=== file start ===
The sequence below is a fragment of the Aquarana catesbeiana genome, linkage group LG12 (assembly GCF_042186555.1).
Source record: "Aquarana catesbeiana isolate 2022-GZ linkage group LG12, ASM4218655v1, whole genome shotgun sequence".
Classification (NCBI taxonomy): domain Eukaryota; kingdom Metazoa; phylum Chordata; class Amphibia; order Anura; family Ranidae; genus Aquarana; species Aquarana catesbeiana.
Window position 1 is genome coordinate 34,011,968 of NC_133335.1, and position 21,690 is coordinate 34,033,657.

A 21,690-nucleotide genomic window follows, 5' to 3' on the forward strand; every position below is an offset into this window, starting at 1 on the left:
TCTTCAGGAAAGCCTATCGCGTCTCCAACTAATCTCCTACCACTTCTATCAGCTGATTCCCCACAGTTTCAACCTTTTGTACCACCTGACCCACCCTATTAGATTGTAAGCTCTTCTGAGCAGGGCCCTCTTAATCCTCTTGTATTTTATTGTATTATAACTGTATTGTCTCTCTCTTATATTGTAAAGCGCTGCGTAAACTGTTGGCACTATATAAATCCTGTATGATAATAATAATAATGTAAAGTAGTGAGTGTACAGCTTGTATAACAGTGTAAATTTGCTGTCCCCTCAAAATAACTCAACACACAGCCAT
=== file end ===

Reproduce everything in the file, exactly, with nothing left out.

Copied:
The sequence below is a fragment of the Aquarana catesbeiana genome, linkage group LG12 (assembly GCF_042186555.1).
Source record: "Aquarana catesbeiana isolate 2022-GZ linkage group LG12, ASM4218655v1, whole genome shotgun sequence".
Classification (NCBI taxonomy): domain Eukaryota; kingdom Metazoa; phylum Chordata; class Amphibia; order Anura; family Ranidae; genus Aquarana; species Aquarana catesbeiana.
Window position 1 is genome coordinate 34,011,968 of NC_133335.1, and position 21,690 is coordinate 34,033,657.

A 21,690-nucleotide genomic window follows, 5' to 3' on the forward strand; every position below is an offset into this window, starting at 1 on the left:
TCTTCAGGAAAGCCTATCGCGTCTCCAACTAATCTCCTACCACTTCTATCAGCTGATTCCCCACAGTTTCAACCTTTTGTACCACCTGACCCACCCTATTAGATTGTAAGCTCTTCTGAGCAGGGCCCTCTTAATCCTCTTGTATTTTATTGTATTATAACTGTATTGTCTCTCTCTTATATTGTAAAGCGCTGCGTAAACTGTTGGCACTATATAAATCCTGTATGATAATAATAATAATGTAAAGTAGTGAGTGTACAGCTTGTATAACAGTGTAAATTTGCTGTCCCCTCAAAATAACTCAACACACAGCCAT